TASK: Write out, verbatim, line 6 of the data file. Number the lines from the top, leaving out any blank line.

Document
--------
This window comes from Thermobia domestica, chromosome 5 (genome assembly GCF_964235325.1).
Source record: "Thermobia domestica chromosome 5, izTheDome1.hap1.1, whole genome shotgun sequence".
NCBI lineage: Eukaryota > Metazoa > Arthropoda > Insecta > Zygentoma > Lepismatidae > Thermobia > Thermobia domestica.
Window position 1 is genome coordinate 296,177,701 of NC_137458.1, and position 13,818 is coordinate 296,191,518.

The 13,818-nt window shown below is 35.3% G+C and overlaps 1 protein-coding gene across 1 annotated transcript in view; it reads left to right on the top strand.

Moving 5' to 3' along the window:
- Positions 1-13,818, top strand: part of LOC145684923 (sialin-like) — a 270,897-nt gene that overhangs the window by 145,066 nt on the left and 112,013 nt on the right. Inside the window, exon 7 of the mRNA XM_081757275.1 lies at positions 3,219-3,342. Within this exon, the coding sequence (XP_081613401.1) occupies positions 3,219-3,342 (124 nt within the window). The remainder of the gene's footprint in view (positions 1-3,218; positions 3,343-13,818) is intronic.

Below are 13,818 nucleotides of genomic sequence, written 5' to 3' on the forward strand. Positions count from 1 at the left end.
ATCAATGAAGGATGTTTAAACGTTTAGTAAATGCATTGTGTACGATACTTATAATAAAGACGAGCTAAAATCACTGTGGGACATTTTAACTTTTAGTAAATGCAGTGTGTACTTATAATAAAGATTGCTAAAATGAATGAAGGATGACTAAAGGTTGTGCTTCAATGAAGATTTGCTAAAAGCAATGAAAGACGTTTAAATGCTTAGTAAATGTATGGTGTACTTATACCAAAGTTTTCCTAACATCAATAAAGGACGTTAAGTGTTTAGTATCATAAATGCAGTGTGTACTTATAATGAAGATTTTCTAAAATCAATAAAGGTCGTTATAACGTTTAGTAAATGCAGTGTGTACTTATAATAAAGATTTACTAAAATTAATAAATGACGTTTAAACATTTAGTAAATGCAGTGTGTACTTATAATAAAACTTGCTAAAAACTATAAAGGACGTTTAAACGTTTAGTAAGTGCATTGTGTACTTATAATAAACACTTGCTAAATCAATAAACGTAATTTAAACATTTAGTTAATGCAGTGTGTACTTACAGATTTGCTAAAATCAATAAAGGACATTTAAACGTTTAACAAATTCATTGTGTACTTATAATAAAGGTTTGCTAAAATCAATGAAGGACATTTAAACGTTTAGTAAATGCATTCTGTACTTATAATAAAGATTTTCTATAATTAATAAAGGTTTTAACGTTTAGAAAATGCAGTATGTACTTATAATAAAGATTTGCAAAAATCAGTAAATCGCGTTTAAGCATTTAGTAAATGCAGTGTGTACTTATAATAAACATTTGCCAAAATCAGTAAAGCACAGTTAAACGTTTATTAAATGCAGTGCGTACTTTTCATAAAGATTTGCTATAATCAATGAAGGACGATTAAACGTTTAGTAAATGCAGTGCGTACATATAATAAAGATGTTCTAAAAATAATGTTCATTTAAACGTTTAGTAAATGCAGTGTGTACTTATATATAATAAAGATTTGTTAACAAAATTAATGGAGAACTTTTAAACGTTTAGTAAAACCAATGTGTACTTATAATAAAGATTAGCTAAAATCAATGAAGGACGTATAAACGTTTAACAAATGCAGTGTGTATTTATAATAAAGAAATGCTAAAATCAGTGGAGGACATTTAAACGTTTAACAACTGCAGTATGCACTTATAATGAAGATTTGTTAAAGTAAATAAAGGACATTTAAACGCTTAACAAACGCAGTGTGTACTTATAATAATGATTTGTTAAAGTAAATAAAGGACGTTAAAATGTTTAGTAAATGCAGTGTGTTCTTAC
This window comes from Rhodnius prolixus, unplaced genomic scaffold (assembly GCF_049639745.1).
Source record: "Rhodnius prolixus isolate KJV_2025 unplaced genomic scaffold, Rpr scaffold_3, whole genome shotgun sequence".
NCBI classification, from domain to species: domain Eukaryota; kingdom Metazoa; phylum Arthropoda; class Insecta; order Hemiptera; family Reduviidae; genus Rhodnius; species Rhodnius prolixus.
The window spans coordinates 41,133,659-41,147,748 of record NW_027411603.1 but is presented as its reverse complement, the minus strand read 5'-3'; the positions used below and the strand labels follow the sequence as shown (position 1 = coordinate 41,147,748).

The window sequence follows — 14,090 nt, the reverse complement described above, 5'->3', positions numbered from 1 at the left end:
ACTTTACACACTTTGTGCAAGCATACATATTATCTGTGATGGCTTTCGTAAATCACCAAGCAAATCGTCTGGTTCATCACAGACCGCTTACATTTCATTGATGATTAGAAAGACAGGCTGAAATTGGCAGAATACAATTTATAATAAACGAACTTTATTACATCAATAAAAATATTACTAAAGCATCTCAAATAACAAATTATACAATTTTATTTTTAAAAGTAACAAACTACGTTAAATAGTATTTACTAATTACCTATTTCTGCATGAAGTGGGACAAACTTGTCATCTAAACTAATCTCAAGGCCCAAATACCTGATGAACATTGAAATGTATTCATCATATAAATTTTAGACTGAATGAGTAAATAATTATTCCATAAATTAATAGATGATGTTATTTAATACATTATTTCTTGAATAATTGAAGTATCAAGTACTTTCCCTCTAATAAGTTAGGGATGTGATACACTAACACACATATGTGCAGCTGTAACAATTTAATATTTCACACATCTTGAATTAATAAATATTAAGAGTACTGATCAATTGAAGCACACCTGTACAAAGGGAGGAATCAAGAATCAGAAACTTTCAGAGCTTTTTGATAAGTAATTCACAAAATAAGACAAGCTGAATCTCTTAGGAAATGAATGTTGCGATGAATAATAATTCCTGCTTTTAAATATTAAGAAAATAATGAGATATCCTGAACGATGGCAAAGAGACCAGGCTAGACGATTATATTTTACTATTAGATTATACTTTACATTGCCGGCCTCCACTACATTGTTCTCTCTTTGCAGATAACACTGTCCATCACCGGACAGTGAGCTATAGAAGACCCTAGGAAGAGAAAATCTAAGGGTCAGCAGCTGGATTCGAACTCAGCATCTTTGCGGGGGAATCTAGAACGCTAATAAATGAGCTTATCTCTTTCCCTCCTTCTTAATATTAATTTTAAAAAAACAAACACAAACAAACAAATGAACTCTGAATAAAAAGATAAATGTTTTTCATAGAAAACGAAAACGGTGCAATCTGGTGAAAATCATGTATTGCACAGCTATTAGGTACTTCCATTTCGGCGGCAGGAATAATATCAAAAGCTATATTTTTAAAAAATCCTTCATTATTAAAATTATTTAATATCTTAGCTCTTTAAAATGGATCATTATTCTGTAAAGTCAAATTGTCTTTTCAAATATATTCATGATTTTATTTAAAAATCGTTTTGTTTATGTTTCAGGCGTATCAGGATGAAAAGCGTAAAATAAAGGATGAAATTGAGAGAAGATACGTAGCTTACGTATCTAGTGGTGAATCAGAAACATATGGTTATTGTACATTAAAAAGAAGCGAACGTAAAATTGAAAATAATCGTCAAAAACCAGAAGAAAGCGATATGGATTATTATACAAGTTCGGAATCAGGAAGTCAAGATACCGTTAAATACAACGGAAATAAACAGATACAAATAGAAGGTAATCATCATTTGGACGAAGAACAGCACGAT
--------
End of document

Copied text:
Moving 5' to 3' along the window: